Inbetween Days by Vikki Wakefield

First published 2015 by The Text Publishing Company

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I’d heard great things about this Vikki Wakefield over the past couple of years, so when I came across her three YA novels at the Jamestown Library I thought, you bewdy!
The writing is so good that all professional envy is wiped away, and all that is left is awe and respect.

My favourite is the first one, All I Ever Wanted, which while not overly complex (which suits me fine BTW) is brimming with hope and contrasting lives. These people had their troubles but things were only going to get better by the end. And just before the end you find out some startling piece of information that makes you want to start the book over, with new info in hand.

Friday Brown was a completely different kettle of fish. I was at odds with the street kids from the start, and being out of a familiar environment, I was wanting Friday to be gone from them, but I did not get my wish. Altogether it was a bit too Lord of the Flies for me; I still haven’t recovered from reading that almost 30 years ago.

Inbetween Days for me was an in between novel. I liked the slower pace of it, and with such a title any other pace would have been wrong. It is set in a small town and the main character Jacklin is living with her older sister Trudy, and working at a roadhouse. Each Sunday she meets with a guy named Luke from the next town; Inbetween Days not only refers to the days she spends waiting for Sunday to come, but to this time she spends waiting for her ‘real life’ to start. And as the story unfolds this day to day life gradually goes to shit and she is unable to do anything about it. She feels rejected by her family and friends and ends up spending time with Jeremiah, the boy next door who is home from uni for the summer, Jeremiah’s friend Roly, Pope who is camped in the nearby ‘suicide forest’ and Mr Broadbent, her boss’s father who has dementia. Rather than risk giving out any spoilers I’ll just add that the novel did had a hopeful ending, a good one, in fact. Jacklin manages to find herself and make peace with pretty much everyone.

This novel is different to the other two in that the main character has a father around. Neither Mim from All I Ever Wanted or Friday Brown knew their fathers at all, nor had they much interest in having anything to do with them. Friday loses interest in her father all too quickly, which made me wonder about Wakefield herself and what father-related baggage she carries around (but I’d be too scared to ask such a personal question).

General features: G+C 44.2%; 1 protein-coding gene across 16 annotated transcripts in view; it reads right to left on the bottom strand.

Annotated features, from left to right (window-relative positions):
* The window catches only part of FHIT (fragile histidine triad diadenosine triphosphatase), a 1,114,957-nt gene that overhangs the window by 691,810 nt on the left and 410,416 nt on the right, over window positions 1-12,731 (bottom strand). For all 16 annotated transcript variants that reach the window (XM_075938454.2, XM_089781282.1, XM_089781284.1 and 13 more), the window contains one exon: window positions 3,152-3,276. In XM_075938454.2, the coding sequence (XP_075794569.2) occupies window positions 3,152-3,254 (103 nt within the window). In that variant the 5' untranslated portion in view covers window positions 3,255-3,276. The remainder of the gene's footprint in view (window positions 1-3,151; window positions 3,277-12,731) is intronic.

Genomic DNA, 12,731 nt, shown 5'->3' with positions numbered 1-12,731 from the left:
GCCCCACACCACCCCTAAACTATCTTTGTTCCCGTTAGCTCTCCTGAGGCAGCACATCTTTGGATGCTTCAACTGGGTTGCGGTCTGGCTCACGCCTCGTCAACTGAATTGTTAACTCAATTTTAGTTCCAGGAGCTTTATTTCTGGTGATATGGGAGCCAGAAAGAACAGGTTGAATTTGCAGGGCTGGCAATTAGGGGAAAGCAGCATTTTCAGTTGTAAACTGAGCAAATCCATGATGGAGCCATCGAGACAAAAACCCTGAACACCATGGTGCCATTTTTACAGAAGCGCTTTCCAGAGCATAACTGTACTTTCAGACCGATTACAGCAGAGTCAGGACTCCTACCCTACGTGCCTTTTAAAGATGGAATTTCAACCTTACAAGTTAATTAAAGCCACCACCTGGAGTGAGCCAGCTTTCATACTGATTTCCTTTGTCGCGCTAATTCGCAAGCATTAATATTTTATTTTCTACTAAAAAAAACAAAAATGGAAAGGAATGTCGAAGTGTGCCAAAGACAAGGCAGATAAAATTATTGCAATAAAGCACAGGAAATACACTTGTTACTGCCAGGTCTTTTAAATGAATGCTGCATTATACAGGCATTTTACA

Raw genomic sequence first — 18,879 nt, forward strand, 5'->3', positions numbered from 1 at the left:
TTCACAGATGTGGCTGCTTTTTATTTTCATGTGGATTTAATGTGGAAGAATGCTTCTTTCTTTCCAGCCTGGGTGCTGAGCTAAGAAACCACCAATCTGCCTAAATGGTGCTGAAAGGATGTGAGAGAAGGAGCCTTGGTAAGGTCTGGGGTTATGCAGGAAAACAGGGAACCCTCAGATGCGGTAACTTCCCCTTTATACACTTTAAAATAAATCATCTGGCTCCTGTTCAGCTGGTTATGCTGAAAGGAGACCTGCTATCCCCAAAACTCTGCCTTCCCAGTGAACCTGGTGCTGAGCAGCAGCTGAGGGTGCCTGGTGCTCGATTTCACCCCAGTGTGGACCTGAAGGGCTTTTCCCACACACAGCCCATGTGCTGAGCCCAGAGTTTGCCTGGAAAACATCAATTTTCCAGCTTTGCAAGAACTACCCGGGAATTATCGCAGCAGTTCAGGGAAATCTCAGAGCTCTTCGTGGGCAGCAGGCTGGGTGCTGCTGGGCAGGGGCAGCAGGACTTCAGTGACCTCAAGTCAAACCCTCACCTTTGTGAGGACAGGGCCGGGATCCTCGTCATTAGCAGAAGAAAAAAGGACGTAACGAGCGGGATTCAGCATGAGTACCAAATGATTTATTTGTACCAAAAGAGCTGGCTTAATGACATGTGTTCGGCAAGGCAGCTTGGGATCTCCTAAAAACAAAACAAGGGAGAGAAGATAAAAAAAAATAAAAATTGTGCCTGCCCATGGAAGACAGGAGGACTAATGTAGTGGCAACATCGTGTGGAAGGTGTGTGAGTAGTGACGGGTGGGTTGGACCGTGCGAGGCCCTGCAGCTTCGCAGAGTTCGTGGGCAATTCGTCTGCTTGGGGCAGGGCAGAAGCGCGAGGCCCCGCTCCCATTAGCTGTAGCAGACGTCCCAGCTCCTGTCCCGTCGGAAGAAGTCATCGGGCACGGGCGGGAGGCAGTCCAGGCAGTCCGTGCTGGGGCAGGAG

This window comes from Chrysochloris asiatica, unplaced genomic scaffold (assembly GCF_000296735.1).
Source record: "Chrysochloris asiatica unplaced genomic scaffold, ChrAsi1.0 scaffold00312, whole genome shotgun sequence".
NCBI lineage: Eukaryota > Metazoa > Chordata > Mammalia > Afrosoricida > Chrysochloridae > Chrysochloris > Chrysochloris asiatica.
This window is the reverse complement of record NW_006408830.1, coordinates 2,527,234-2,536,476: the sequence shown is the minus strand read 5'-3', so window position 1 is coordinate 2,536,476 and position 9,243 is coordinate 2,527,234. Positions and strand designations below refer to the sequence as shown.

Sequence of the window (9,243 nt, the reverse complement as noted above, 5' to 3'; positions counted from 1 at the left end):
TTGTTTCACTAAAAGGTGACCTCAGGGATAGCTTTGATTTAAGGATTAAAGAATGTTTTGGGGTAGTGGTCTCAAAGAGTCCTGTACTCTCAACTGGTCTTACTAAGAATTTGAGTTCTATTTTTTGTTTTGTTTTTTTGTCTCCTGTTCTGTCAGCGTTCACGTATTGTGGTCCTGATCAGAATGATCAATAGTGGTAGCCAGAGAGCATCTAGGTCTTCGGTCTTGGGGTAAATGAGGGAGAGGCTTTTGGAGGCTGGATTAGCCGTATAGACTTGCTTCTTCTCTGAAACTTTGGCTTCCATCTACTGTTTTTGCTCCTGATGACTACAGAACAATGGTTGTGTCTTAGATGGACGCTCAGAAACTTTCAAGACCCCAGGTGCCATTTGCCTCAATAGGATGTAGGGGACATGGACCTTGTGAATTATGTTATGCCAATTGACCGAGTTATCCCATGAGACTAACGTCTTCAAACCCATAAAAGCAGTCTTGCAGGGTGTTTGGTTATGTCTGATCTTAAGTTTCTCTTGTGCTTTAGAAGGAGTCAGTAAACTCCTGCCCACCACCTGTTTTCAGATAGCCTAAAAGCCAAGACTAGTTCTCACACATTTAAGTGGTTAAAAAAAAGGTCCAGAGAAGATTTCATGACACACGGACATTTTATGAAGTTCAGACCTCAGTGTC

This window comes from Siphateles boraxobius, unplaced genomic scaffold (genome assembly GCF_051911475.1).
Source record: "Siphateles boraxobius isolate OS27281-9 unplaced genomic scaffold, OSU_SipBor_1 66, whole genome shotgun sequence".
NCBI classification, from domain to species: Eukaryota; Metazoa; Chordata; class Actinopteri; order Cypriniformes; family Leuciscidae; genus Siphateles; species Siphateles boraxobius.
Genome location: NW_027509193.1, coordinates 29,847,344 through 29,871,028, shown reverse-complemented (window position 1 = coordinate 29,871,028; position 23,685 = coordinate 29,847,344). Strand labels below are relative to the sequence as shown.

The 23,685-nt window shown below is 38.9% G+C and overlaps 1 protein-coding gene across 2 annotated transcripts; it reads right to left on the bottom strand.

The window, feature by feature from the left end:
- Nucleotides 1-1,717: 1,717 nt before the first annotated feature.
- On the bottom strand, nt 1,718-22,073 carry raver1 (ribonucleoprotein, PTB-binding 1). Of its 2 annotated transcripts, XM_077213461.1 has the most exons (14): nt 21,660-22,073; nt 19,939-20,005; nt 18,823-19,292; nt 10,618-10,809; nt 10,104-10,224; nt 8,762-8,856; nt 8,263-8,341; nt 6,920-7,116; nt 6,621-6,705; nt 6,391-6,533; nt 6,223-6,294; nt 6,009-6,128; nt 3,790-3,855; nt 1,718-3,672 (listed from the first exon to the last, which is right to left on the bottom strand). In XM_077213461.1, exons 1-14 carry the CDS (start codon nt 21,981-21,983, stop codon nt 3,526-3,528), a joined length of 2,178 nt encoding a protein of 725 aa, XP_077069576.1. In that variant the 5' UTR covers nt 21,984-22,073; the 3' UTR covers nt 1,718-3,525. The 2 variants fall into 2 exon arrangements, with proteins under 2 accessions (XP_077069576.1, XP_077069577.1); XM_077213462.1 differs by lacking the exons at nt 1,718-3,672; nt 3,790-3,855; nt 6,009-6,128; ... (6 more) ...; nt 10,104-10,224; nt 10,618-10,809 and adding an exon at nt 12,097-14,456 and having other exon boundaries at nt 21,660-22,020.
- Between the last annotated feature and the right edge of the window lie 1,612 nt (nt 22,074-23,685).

The town the novel is set in is named Mobius, and is a dying town people might be able to leave occasionally, but somehow they end up back where they started. I love the line, ‘people drove in by accident and left on purpose’. Another sentence that stood out was ‘Mrs Gates had a big mouth and reserved seating at the bar’. The book is also full of clever little insights such as when Jeremiah says, “Your problem is you still insist on mapping your own position relative to everybody else’s. It’s no wonder you’ve lost all sense of direction…you’re always checking who’s behind you and who’s in front. I just keep my head down and read my own compass.”

When it comes to settings, a novelist can be vague or they can be specific and use one of those map pinpoint things. Wakefield has opted to be vague. While All I ever wanted seemed to be set squarely in the northern suburbs of Adelaide, down the hill from where I grew up (Modbury), the city in Friday Brown could have been any of our big cities with a river, although I was imagining something south of the Murray in Victoria for the country setting. As for Inbetween Days, I spent most of the book ranging the mountains with a pinpoint in my head, trying to work out where exactly in the Great Dividing Range it could be. It’s humid but Jacklin thinks she can smell snow at one point. I think I settled on somewhere in NSW in the end. But am not sure which real life town Mobius might be near.

She has not stated when the novel is set either, and I can only guess by the landline and phone boxes, as well as the drive-in being closed but still able to function, that it is somewhere in the 80s, when Wakefield was Jacklin’s age. But I like the timelessness of Wakefield’s novels, and that they are not bogged down with social media which will make them seem dated very quickly. The beginning of Dirt Music by Tim Winton is spoiled somewhat by the main character’s surfing the internet pre web 2.0. For me it warns against a reliance on current technology in novels, yet such things are so integral to our lives now that it is a tricky thing to avoid. So hats off to Wakefield for succeeding in her novels.

The downside to reading Vikki Wakefield is the effect on whatever book I read next – the writing seems pedestrian; she ruins it for so many other authors! And for me too, I mean what is the point in trying to write…?

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Challenge Complete – sort of